With the deadline drawing near the rhetoric and political gobblygook woke up the bears on Friday as bond yields continue to rise adding pressure to a stressed regional banking sector. Despite the bearish move, no technical damage occurred in the indexes. This the market faces some big economic reports, lots of political wrangling over the debt ceiling, and few market-moving earnings reports. That said, we could experience some big point moves in the market and I would not rule out substantial head fakes and whipsaws to keep traders and investors guessing.
Asian markets traded mostly higher overnight after China leave loan rates unchanged with the tech-heavy HSI leaning the way up 1.17% at the close. However, European markets are taking a more cautious approach this morning as they monitor the debt ceiling negotiations trading slightly bearish this morning. With a light day of earnings and a morning filled with Fed speakers, U.S. futures suggest a flat open to begin another week as we wait and hope for a deal out of Congress and some potential market-moving economic report later this week.
Although earnings season is winding down we will still have some substantial market-moving reports over the week. Notable reports for Monday include GLBE, HEI, NDSN, & ZM.
News & Technicals’
The leaders of the Group of Seven (G7), an intergovernmental organization of wealthy Western nations have issued a joint statement that signals their intention to balance their economic ties with China and their security concerns over its actions. The statement says: “We are not decoupling or turning inwards. At the same time, we recognize that economic resilience requires de-risking and diversifying.” This follows the remarks of U.S. Treasury Secretary Janet Yellen, who urged the G7 countries to cooperate in addressing the challenges posed by China at a meeting earlier this month. Some analysts, such as Goldman Sachs economists Hui Shan and Andrew Tilton, expect more measures to come from the G7, especially with the Committee on Foreign Investment in the United States (CFIUS), a body that reviews foreign investments for national security risks.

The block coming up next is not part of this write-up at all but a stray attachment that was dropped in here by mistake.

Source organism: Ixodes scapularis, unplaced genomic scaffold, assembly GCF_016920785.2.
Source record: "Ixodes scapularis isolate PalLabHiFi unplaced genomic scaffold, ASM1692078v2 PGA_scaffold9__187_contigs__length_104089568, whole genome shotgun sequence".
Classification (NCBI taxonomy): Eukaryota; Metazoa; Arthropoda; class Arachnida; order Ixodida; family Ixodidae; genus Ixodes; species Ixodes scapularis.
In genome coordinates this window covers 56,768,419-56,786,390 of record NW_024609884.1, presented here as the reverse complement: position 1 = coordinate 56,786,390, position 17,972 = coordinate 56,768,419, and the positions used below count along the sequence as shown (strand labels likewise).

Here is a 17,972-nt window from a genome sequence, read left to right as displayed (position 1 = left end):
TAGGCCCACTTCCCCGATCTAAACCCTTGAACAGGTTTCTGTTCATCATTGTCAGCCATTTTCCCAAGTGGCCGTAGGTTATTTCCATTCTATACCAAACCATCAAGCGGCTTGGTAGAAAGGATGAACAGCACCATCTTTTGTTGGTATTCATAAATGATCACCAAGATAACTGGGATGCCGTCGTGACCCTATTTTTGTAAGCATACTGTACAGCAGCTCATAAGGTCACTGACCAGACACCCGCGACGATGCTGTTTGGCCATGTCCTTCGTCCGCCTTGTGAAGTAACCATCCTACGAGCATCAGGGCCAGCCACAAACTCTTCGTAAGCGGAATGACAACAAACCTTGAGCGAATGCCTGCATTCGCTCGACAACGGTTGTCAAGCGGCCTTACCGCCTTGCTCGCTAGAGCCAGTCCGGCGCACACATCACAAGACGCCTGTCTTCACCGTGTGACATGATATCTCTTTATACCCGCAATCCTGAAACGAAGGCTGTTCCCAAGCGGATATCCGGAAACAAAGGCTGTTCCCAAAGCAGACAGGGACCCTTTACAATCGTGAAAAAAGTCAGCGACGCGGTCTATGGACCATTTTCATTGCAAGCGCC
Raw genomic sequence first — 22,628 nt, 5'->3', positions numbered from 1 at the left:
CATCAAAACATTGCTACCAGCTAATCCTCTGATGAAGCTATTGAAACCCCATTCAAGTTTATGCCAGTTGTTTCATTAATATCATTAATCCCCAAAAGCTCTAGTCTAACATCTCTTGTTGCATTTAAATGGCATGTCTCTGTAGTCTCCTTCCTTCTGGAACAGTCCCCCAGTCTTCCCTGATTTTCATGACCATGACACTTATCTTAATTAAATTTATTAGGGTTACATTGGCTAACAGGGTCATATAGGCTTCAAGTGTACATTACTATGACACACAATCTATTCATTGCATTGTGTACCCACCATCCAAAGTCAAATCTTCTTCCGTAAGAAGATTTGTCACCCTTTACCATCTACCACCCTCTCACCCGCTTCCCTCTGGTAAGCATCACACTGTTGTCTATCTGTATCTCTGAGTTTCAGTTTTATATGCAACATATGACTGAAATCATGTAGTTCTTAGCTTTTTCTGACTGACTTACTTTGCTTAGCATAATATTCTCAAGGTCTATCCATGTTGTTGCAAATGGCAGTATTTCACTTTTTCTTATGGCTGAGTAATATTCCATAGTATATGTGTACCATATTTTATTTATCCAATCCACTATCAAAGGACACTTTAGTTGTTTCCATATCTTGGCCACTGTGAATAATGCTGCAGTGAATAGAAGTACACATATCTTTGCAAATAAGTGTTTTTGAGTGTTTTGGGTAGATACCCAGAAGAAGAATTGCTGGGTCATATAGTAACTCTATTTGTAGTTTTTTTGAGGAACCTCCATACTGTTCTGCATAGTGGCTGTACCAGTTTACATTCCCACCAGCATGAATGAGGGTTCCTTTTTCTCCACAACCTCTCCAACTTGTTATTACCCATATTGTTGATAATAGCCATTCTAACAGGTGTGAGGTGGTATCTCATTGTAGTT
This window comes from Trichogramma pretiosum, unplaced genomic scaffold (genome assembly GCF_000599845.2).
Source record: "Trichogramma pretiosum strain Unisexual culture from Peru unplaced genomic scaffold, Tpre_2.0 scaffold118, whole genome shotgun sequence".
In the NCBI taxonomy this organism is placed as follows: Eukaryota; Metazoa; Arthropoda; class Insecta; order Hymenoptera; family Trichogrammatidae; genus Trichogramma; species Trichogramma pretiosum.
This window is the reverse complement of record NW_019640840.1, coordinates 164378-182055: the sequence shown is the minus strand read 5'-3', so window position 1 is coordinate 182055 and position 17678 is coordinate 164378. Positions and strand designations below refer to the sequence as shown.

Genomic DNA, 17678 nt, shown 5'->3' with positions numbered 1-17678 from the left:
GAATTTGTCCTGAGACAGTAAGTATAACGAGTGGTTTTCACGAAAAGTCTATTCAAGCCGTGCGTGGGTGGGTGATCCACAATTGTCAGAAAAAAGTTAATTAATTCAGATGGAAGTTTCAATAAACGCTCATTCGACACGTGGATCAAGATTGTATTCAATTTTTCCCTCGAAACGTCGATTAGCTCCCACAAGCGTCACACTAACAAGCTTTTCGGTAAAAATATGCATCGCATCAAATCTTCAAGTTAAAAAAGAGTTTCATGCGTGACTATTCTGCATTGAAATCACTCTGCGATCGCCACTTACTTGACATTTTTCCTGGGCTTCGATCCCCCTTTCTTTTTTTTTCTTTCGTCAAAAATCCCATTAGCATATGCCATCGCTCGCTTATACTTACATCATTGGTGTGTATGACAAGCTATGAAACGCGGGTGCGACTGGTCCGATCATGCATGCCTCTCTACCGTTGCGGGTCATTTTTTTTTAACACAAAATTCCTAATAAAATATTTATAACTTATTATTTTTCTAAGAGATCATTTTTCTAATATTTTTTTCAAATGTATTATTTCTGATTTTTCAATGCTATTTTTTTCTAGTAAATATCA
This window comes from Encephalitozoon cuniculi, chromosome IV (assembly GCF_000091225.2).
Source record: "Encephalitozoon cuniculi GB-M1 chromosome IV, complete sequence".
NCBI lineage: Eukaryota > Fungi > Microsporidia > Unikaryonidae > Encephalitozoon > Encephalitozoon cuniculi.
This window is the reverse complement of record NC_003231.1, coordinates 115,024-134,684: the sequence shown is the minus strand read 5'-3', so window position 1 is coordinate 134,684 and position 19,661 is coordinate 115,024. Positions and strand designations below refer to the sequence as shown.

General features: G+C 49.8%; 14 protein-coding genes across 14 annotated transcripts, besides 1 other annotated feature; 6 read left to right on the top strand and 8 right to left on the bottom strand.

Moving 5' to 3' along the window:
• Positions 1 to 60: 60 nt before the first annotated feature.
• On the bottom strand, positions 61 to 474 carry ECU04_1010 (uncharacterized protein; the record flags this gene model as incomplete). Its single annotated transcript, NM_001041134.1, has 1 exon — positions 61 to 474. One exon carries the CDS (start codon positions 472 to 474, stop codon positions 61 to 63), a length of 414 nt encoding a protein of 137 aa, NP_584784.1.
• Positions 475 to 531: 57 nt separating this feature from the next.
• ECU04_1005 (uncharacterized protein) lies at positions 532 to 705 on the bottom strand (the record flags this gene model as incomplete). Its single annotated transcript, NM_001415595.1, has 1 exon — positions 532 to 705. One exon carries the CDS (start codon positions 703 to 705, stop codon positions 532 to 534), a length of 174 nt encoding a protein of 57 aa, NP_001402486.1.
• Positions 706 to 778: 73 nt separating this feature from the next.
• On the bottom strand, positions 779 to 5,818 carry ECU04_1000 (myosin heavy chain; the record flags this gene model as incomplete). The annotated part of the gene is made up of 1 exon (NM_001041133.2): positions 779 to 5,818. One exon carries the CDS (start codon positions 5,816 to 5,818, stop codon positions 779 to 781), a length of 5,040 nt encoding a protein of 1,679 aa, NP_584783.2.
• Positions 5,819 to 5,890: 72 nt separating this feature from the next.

Meta, the parent company of Facebook, has been hit with a record-breaking fine by the European Data Protection Board (EDPB) for violating the privacy rights of its EU users. The EDPB, which oversees the implementation of the General Data Protection Regulation (GDPR) in the bloc, has ordered Meta to pay 1.2 billion euros ($1.3 billion) for transferring EU user data to the U.S. without adequate safeguards. The EDPB has also given Meta five months to stop any future data transfers to the U.S. and six months to cease processing any EU user data that was previously transferred in breach of GDPR. Meta said it would appeal the decision and the fine, claiming that it was “singled out” and that the ruling “sets a dangerous precedent” for other companies.
Rising bond yields added pressure to the already stressed regional banking sector and the political gamesmanship on the debt ceiling woke up the bears on Friday. However, other than some possible bearish candle patterns no technical damage was created. According to Goldman’s report, the CTA”s are maxed out but that doesn’t necessarily mean selling in the market if corporate buy-backs and retail continue to buy. But, beware, if the profit-taking begins the sell side could quickly gain some momentum so be prepared. With more political wrangling, some big economic reports, Fed speak, and a few random market-moving earnings reports throughout the week the potential for big price swings traders will have to stay on their toes and be ready for just about anything.